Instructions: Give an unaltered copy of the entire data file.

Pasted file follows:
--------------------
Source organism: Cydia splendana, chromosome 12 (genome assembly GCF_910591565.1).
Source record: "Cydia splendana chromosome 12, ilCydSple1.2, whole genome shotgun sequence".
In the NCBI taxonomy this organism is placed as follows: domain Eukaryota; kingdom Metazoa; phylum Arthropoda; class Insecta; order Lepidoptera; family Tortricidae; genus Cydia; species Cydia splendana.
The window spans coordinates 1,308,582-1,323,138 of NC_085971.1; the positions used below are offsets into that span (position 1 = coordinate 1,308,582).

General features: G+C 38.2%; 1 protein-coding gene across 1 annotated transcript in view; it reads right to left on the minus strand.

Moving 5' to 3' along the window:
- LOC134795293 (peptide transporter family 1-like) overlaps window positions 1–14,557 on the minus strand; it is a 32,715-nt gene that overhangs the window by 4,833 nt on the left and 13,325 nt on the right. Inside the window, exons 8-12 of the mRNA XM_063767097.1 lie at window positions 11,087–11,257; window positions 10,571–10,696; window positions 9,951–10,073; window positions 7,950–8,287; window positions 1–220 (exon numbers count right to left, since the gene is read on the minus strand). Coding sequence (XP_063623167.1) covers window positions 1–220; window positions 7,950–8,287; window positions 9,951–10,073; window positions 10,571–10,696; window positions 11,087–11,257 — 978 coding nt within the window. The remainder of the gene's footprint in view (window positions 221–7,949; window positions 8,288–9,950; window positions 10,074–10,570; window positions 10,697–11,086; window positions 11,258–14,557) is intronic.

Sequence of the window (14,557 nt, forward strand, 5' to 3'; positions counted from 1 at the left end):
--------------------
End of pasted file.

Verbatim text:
Source organism: Cydia splendana, chromosome 12 (genome assembly GCF_910591565.1).
Source record: "Cydia splendana chromosome 12, ilCydSple1.2, whole genome shotgun sequence".
In the NCBI taxonomy this organism is placed as follows: domain Eukaryota; kingdom Metazoa; phylum Arthropoda; class Insecta; order Lepidoptera; family Tortricidae; genus Cydia; species Cydia splendana.
The window spans coordinates 1,308,582-1,323,138 of NC_085971.1; the positions used below are offsets into that span (position 1 = coordinate 1,308,582).

General features: G+C 38.2%; 1 protein-coding gene across 1 annotated transcript in view; it reads right to left on the minus strand.

Moving 5' to 3' along the window:
- LOC134795293 (peptide transporter family 1-like) overlaps window positions 1–14,557 on the minus strand; it is a 32,715-nt gene that overhangs the window by 4,833 nt on the left and 13,325 nt on the right. Inside the window, exons 8-12 of the mRNA XM_063767097.1 lie at window positions 11,087–11,257; window positions 10,571–10,696; window positions 9,951–10,073; window positions 7,950–8,287; window positions 1–220 (exon numbers count right to left, since the gene is read on the minus strand). Coding sequence (XP_063623167.1) covers window positions 1–220; window positions 7,950–8,287; window positions 9,951–10,073; window positions 10,571–10,696; window positions 11,087–11,257 — 978 coding nt within the window. The remainder of the gene's footprint in view (window positions 221–7,949; window positions 8,288–9,950; window positions 10,074–10,570; window positions 10,697–11,086; window positions 11,258–14,557) is intronic.

Sequence of the window (14,557 nt, forward strand, 5' to 3'; positions counted from 1 at the left end):